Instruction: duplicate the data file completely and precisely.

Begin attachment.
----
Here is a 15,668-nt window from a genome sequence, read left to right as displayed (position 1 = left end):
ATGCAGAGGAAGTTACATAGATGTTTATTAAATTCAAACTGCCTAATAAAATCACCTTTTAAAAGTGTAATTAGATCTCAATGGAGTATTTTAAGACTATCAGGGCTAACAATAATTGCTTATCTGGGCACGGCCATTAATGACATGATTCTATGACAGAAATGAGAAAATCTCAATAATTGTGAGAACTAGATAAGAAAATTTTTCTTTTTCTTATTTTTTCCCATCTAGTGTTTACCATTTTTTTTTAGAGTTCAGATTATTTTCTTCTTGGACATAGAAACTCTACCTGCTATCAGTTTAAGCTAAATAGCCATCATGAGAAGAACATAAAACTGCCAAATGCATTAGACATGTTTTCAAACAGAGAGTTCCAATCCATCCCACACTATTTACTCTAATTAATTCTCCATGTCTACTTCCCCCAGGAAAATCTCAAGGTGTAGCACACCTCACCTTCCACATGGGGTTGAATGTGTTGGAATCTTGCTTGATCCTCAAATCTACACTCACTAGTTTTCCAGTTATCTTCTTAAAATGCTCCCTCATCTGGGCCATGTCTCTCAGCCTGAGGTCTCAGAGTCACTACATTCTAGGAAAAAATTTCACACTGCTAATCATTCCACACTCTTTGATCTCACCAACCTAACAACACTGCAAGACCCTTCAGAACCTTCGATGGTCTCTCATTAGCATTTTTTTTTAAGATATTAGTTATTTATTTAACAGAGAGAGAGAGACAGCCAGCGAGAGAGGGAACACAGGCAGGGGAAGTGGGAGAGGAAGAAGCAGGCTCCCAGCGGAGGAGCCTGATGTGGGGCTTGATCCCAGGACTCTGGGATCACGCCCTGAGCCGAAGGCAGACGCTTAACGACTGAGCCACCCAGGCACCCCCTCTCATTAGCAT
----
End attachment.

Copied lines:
Here is a 15,668-nt window from a genome sequence, read left to right as displayed (position 1 = left end):
ATGCAGAGGAAGTTACATAGATGTTTATTAAATTCAAACTGCCTAATAAAATCACCTTTTAAAAGTGTAATTAGATCTCAATGGAGTATTTTAAGACTATCAGGGCTAACAATAATTGCTTATCTGGGCACGGCCATTAATGACATGATTCTATGACAGAAATGAGAAAATCTCAATAATTGTGAGAACTAGATAAGAAAATTTTTCTTTTTCTTATTTTTTCCCATCTAGTGTTTACCATTTTTTTTTAGAGTTCAGATTATTTTCTTCTTGGACATAGAAACTCTACCTGCTATCAGTTTAAGCTAAATAGCCATCATGAGAAGAACATAAAACTGCCAAATGCATTAGACATGTTTTCAAACAGAGAGTTCCAATCCATCCCACACTATTTACTCTAATTAATTCTCCATGTCTACTTCCCCCAGGAAAATCTCAAGGTGTAGCACACCTCACCTTCCACATGGGGTTGAATGTGTTGGAATCTTGCTTGATCCTCAAATCTACACTCACTAGTTTTCCAGTTATCTTCTTAAAATGCTCCCTCATCTGGGCCATGTCTCTCAGCCTGAGGTCTCAGAGTCACTACATTCTAGGAAAAAATTTCACACTGCTAATCATTCCACACTCTTTGATCTCACCAACCTAACAACACTGCAAGACCCTTCAGAACCTTCGATGGTCTCTCATTAGCATTTTTTTTTAAGATATTAGTTATTTATTTAACAGAGAGAGAGAGACAGCCAGCGAGAGAGGGAACACAGGCAGGGGAAGTGGGAGAGGAAGAAGCAGGCTCCCAGCGGAGGAGCCTGATGTGGGGCTTGATCCCAGGACTCTGGGATCACGCCCTGAGCCGAAGGCAGACGCTTAACGACTGAGCCACCCAGGCACCCCCTCTCATTAGCAT